To stay relevant, pharma and healthcare companies need to move beyond the pill. Instead, the focus needs to shift to the broader patient journey. This includes changes in the way companies communicate with patients. One essential means of achieving this goal is the application of behavioral science to all aspects of drug development, marketing, and medical education.

All health decisions are, to some extent, determined by human behavior. Behavioral science, the study of animal and human behaviors, encompasses various disciplines. Among others, these include sociology, psychology, and social and cultural anthropology. By understanding the science of the mind and its processes, and incorporating those principles, more effective, result-orientated communications can be developed. In theory, by routinely incorporating behavioral science, pharma could drastically improve the health journey of their patients.

Behavioral Science in Drug Marketing

Getting a patient to change their behavior related to the treatment of their disease can be frustrating, if not near-impossible. In this regard, behavioral science can be used to offer important insights to develop novel marketing… Click To Tweet

Behavioral change interventions, including digital tools, are often ignored by the people who need them the most. This can be either due to physical or emotional barriers, such as travel difficulties or poor self-esteem, respectively. Currently, many pharma marketing programs unfortunately rely on an overly simplistic understanding of human behavior. In turn, this may result in an inadequate or unsuccessful campaign for encouraging the ideal health behaviors. By incorporating behavioral science into pharmaceutical marketing, the resulting techniques cannot only bring commercial advantages but also make a real difference in the patients’ lives.

In more detail, using behavioral science for planning a marketing strategy (“behavioral marketing”) can help in several aspects. It can:

  • Provide validated models for understanding human behavior.
  • Reveal how non-rational impulses influence decision-making.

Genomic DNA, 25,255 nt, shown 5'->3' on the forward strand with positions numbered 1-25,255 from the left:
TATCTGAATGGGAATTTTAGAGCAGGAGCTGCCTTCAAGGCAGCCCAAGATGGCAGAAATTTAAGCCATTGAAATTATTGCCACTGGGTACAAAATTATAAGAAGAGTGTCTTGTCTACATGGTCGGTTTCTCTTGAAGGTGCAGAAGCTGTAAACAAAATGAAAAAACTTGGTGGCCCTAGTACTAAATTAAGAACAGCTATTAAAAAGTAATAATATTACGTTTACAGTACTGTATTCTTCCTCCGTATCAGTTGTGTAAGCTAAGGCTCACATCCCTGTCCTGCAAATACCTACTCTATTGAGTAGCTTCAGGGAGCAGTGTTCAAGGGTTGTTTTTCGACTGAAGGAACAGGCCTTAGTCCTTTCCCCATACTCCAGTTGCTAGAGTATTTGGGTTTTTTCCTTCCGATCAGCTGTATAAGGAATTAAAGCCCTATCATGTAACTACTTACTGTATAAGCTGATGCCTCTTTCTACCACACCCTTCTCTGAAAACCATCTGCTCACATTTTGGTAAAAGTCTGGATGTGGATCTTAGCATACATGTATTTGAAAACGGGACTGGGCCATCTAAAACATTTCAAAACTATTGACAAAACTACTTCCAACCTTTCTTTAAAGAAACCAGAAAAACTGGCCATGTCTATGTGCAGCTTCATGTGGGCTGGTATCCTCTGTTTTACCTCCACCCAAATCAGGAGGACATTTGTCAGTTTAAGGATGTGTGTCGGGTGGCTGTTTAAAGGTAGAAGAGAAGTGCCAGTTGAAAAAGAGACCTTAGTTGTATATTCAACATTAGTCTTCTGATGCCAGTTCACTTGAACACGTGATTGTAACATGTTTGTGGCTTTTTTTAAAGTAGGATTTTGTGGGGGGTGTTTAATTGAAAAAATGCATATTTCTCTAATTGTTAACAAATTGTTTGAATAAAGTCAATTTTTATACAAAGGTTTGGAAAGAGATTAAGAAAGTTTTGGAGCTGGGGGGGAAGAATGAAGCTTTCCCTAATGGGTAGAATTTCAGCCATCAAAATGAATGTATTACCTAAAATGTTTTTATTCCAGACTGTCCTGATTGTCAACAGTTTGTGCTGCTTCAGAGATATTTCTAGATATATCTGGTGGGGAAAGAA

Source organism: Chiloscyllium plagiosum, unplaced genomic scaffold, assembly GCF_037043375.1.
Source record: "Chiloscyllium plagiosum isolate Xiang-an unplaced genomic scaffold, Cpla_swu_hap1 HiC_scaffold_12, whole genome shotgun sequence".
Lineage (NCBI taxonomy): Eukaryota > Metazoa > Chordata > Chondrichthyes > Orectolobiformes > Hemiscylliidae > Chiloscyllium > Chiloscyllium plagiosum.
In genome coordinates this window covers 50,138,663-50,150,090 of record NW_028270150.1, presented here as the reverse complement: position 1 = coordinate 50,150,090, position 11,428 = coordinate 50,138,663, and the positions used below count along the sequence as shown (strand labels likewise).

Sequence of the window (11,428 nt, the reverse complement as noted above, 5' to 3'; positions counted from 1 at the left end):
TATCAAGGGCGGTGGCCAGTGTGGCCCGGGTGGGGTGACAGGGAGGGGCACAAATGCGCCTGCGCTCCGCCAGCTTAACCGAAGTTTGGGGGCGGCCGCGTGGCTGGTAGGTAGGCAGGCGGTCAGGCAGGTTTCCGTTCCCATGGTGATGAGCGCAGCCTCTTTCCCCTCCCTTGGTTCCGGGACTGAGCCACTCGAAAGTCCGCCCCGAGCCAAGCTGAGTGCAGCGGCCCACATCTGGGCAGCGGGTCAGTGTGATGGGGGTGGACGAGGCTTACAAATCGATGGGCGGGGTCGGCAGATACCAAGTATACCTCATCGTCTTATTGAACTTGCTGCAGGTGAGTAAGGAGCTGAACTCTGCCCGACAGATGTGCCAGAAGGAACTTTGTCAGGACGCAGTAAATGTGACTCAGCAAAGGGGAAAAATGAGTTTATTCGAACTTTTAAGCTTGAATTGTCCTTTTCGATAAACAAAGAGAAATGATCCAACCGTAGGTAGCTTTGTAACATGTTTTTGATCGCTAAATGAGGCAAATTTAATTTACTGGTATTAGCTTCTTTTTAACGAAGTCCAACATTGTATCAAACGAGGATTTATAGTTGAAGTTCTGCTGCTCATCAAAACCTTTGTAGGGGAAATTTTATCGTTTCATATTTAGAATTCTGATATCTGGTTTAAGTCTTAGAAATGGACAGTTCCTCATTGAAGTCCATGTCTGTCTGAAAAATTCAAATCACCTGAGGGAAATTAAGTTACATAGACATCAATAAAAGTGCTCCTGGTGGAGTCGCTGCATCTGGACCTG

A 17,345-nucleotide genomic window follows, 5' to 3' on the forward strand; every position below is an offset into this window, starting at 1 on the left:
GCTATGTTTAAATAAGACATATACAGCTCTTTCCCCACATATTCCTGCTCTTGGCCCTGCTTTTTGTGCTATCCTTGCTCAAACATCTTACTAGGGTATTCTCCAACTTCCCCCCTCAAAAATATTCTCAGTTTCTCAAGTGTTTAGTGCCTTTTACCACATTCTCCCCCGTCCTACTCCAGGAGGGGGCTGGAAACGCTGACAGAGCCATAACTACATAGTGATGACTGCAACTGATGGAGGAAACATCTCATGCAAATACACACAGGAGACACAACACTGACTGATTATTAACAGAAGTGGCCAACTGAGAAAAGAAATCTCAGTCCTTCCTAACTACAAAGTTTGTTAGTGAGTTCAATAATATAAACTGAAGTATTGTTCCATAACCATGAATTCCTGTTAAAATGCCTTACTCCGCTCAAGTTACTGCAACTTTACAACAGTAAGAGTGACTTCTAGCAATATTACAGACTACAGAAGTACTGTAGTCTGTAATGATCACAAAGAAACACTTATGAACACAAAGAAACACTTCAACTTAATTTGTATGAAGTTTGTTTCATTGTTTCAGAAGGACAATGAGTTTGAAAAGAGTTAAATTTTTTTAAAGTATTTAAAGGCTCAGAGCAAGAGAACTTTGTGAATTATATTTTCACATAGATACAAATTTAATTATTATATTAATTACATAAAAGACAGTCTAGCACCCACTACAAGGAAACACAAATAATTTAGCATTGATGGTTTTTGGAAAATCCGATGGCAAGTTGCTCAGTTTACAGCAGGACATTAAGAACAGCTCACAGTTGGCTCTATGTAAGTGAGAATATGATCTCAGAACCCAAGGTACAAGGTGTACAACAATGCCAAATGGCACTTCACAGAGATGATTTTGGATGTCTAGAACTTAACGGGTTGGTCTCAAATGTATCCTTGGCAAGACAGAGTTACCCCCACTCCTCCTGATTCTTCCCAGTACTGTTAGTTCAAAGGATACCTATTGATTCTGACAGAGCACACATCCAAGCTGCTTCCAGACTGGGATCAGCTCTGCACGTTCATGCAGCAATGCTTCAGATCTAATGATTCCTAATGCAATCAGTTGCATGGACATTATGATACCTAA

• Provide a conceptual basis for insights that may be the difference between an average vs. high-impact campaign.
  • Allow for a highly targeted approach and lead to an extremely high level of customer engagement.
  • Measure the impact of a marketing campaign, followed by offering potential improvements to the strategy.

Importance of ‘Purpose’ for Behavioral Marketing

It is crucial to understand what your brand’s purpose is relative to the desired shifts in health behavior. For example, it may be difficult for a brand that treats a specific condition to authentically state that its purpose is to eliminate that condition through lifestyle changes, as this would ultimately put the brand out of business. This is one reason why many pharma-sponsored behavioral change programs fail to truly connect with the consumers. The desired behavior change must align with the brand’s purpose. Often, a clearly articulated purpose with regard to consumer health is lacking. Hence, clarifying this purpose is critical.

It is crucial to understand what your brand’s purpose is relative to the desired shifts in health behavior.

Additionally, one or more models of behavioral change, applicable to the condition or disease state in question, should be identified and applied. The most common issues facing individuals participating in the program should be elucidated. Finally, the patients’ experiences with their condition should be considered in the context of their life, not their life within the context of their condition. This helps illustrate how both the condition itself and other elements of the person’s life have changed.

Behavioral Marketing in the Digital Age

While the concept of behavioral marketing has been around for a long time, the recent technological and digital advances have allowed the industry to connect with patients on a more individual level. While evidence-based data will always be essential, knowing how to extract and utilize the most important information is becoming increasingly important. In behavioral marketing, the key is to figure out who the target audience is, what the patients want, and in what way (how) they want it.

To this end, conducting a customer segmentation analysis is key. Once the potential patient populations are identified, these patients can be targeted to assess additional behavioral attributes or commonalities. Digitally, this can be done through cookie tracking or through building a customer relationship management (“CRM”) stream and analyzing data segments.